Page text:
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Senegambian Stone Circles

The incredible Senegambian Stone Circles


Throughout human history, mankind has been passionate about building impressive monuments. Very often, this is achieved by building something that is the largest, highest, longest, most expensive, etc. in the world. Nevertheless, some less imposing monuments, rarely given the same attention, are also of great architectural and technological achievement. Take the Senegambian Stone Circles, for instance. On average, the stones forming these circles are 2m in height and weigh up to 7 tons each. Although these are not massive structures like those of Stonehenge in England or the Great Pyramids of Egypt, the incredible feature of the Senegambian Stone Circles is that there are more than 1000 of them spread over an area that is 100 km wide and 350 km in length. Now, this is a truly remarkable achievement.

A Senegmbian Stone Circle at Wassu

A Senegmbian Stone Circle at Wassu. Photo source: Wikimedia.     

The Senegambian Stone Circles can be found in West Africa, in the modern countries of Gambia and Senegal. Of the 1000 stone circles, 93 of them have been inscribed on UNESCO’s World Heritage List. These include the Sine Ngayène complex in Senegal, as well as the Wanar, Wassu and Kerbatch complexes in Gambia. Apart from these stone circles, the sites also contain numerous tumuli and burial mounds.  According to the material obtained from the archaeological excavations of some of these features, the stone circles have been dated to between the 3 rd century B.C. and the 16 th century A.D. This suggests that the stone circles were built gradually over a long period of time, which perhaps reflects a tradition that was kept for almost two millennia.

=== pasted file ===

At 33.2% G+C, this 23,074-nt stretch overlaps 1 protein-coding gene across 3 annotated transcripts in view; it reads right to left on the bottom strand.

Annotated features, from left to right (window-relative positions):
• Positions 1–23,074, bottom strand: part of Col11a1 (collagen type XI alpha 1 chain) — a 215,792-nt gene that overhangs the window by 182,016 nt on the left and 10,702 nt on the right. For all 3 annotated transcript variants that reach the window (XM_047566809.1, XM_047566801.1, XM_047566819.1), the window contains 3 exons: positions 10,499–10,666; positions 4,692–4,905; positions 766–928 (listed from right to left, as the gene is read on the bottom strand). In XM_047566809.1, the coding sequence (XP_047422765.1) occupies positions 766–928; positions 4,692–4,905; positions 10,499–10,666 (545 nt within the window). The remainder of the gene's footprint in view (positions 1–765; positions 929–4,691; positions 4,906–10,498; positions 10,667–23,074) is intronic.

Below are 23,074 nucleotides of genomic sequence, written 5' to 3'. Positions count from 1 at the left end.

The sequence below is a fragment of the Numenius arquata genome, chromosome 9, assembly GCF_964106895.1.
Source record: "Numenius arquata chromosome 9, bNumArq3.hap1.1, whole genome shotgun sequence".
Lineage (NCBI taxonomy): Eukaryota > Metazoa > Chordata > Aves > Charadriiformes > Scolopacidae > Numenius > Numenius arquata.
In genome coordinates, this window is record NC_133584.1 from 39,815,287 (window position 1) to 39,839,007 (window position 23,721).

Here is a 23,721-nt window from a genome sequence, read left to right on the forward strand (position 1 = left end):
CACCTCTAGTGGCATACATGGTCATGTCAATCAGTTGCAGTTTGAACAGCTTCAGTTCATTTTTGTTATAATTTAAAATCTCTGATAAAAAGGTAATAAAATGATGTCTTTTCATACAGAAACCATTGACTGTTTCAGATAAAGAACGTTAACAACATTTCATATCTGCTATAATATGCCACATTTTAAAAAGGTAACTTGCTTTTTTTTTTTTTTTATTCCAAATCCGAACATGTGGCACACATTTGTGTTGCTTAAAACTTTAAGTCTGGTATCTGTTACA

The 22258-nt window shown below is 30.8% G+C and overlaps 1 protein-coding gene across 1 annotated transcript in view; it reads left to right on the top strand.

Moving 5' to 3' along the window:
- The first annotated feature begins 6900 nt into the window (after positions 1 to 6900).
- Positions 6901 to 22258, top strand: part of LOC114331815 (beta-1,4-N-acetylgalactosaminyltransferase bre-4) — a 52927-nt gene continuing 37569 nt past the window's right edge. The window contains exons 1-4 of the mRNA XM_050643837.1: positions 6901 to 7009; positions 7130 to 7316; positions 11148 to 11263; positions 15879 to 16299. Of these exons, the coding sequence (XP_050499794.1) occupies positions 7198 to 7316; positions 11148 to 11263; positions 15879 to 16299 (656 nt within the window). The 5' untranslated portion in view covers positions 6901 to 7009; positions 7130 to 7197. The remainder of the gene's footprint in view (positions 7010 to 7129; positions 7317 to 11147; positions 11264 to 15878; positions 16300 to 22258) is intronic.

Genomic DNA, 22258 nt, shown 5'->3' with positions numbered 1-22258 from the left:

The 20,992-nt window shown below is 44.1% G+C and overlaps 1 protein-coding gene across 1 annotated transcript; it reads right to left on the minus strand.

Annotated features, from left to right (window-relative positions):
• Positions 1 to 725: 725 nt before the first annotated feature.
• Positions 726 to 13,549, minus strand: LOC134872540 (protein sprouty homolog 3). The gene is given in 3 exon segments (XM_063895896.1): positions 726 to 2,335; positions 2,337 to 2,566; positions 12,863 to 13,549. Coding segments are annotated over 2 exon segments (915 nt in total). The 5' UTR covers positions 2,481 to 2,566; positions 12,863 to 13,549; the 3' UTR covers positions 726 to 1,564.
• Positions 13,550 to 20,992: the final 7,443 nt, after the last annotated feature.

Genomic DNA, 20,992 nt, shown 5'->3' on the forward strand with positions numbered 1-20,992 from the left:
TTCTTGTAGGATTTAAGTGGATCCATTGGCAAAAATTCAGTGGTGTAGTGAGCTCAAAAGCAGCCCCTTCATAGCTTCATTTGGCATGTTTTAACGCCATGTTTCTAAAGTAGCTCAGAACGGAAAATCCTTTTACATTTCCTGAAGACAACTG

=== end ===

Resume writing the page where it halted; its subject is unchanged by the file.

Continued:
To construct these stone circles, the ancient builders were first required to identify suitable lateritic outcrops for the carving of the stones. Although this stone is common in the region, great knowledge of the local geology was required to find the best laterite. Having found the suitable laterite, one would then have to cut and extract the stone from the quarry. This was no easy feat as the stones needed to be extracted in one piece. At quarry sites, monoliths that were broken in the course of extraction were of no value and were left there. These broken monoliths show traces of microscopic cracks which may have caused them to fragment while being extracted. Therefore, great skill was required when cutting and extracting these stones. Finally, the extracted monoliths were transported and erected at various sites along the River Gambia. This final process suggests that there was a social organisation in place that was able to mobilise the manpower required for this task. Imagine this process being repeated for tens of thousands of monoliths, and you get a sense of the massive scale of the Senegambian Stone Circles.

Some of the Senegambian Stone Circles

Some of the Senegambian Stone Circles like within and around villages. Photo source.

The function of these stone circles, however, remains a mystery to us. It has been suggested that they had a funerary function. In some of the excavations, mass burials were discovered, in which bodies were haphazardly thrown into graves. This suggests that either an epidemic killed a large number of the region’s inhabitants or possibly that it was some kind of sacrifice. By contrast, it is claimed that Islamic writers recorded that these stone circles were built around the burial mounds of kings and chiefs, following the royal burial custom of the ancient empire of Ghana. When Islam was introduced into the region in the 11 th century, devout Muslims were also buried in the same way, and these stone circles became sacred places. Therefore, these stone circles may have had various functions. What is certain is that more research is needed in order to better understand their function.